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Might Be Time to Rethink Unpaid Internships

By Andrew Chow, Esq. | Last updated on

A major publishing company has revised its mandates for unpaid interns, in an apparent response to recent unpaid internship lawsuits. Should your small business follow suit?

Unpaid interns have sued Hearst Corporation and Fox Searchlight Pictures for allegedly violating wage and labor laws. The companies failed to follow federal standards for unpaid internships, the lawsuits claim.

Now Condé Nast, a division of New York-based Advance Publications, has issued seven new mandates for its unpaid internships, The Atlantic reports. The mandates state that interns:

  • Can't stay at the company for more than one semester per calendar year, unless cleared by Human Resources.
  • Must complete an HR orientation about where to report mistreatment or unreasonably long hours.
  • Can only work until 7 p.m.
  • Must receive college credit for the internship.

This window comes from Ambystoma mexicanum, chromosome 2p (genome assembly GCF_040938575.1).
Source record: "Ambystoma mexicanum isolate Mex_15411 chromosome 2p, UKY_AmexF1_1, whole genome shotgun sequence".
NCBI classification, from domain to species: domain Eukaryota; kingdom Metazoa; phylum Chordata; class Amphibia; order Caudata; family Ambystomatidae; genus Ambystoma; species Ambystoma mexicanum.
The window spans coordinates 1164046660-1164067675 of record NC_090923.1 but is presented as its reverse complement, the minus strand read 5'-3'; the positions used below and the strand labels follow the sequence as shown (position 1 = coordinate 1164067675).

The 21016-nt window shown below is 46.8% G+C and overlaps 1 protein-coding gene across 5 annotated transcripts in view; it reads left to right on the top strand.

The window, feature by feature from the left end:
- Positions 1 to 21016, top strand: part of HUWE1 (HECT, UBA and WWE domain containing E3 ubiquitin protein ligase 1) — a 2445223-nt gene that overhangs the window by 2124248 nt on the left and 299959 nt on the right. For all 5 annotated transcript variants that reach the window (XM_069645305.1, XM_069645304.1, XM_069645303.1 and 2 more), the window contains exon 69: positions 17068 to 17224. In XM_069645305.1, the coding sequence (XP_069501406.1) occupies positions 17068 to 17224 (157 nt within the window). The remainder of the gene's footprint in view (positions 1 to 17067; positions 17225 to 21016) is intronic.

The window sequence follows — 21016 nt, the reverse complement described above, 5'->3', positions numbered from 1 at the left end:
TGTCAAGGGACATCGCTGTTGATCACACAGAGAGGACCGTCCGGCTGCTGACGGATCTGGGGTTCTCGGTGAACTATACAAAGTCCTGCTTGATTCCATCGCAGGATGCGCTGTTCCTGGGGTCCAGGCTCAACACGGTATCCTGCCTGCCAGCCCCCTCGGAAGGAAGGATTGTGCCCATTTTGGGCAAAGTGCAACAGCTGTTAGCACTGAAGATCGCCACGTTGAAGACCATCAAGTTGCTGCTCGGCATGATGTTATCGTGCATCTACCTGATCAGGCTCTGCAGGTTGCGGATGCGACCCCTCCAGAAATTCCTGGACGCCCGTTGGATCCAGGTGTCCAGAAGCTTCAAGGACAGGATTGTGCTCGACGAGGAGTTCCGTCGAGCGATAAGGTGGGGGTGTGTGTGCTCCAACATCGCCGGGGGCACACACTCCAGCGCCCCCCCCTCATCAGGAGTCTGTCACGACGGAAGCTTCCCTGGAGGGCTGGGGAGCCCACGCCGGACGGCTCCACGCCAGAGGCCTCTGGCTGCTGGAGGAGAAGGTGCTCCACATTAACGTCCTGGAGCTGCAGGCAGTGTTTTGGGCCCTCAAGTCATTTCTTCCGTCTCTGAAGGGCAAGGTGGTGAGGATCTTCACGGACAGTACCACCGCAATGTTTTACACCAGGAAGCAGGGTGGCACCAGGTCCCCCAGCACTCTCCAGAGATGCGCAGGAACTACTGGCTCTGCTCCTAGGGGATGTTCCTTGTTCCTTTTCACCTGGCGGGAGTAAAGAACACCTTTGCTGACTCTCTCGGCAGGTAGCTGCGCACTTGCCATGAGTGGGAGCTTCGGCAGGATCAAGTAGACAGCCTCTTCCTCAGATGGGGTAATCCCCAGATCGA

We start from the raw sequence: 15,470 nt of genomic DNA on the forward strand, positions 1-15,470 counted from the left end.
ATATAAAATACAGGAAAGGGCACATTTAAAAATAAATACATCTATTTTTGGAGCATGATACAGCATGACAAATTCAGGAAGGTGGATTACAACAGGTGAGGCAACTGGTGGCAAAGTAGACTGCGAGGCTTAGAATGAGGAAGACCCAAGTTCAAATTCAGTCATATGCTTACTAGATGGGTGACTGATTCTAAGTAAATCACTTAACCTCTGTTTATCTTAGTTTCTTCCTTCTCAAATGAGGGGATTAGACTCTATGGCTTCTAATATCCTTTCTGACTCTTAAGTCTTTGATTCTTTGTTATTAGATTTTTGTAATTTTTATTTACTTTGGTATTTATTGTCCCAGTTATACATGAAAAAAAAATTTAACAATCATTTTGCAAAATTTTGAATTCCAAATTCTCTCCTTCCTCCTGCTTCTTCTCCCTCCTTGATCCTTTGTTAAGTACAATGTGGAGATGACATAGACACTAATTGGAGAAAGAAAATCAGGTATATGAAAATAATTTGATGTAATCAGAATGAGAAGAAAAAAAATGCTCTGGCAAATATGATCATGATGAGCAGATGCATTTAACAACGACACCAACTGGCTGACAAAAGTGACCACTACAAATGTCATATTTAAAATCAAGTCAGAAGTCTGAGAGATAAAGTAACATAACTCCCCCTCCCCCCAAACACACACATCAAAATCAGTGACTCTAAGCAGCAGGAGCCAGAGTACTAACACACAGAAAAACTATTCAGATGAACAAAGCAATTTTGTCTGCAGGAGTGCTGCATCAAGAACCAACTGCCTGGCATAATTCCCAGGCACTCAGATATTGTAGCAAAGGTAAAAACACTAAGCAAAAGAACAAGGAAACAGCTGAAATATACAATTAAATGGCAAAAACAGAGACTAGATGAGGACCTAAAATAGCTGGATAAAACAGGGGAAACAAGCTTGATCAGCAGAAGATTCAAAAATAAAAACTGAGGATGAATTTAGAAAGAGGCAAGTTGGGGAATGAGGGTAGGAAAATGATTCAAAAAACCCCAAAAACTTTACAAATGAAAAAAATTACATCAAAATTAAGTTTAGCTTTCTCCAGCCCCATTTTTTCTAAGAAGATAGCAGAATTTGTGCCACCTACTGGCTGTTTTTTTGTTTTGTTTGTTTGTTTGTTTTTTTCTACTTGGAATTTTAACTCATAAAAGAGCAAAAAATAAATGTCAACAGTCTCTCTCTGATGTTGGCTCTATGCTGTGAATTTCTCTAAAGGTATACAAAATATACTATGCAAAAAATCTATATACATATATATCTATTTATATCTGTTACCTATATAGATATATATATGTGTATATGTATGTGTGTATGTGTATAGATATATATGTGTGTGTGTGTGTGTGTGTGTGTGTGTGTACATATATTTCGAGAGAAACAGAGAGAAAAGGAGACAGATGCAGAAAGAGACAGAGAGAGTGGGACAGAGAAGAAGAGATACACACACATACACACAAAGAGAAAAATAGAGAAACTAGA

• Must be assigned to an official mentor.
  • Must only work on tasks related to their internship assignment; personal errands are not allowed.
  • Will be paid stipends of about $550 per semester.

The mandate against personal errands conforms to the Department of Labor's unpaid internship guidelines. Interns must be given tasks that benefit them, and receive training similar to what would be given in an educational environment, the guidelines state.

The rule requiring a mentor also mirrors a federal guideline that interns be closely supervised by a staff member.

But the company's other new mandates don't seem to address the Department of Labor's criteria for unpaid internships at all. The Atlantic even went so far as to call the reforms an "empty gesture."

Bottom line: If you're thinking about revising your unpaid internships, the federal guidelines may be a better place to start than Condé Nast's new rules. You may also want to consult an employment attorney to make sure your unpaid interns are legal.

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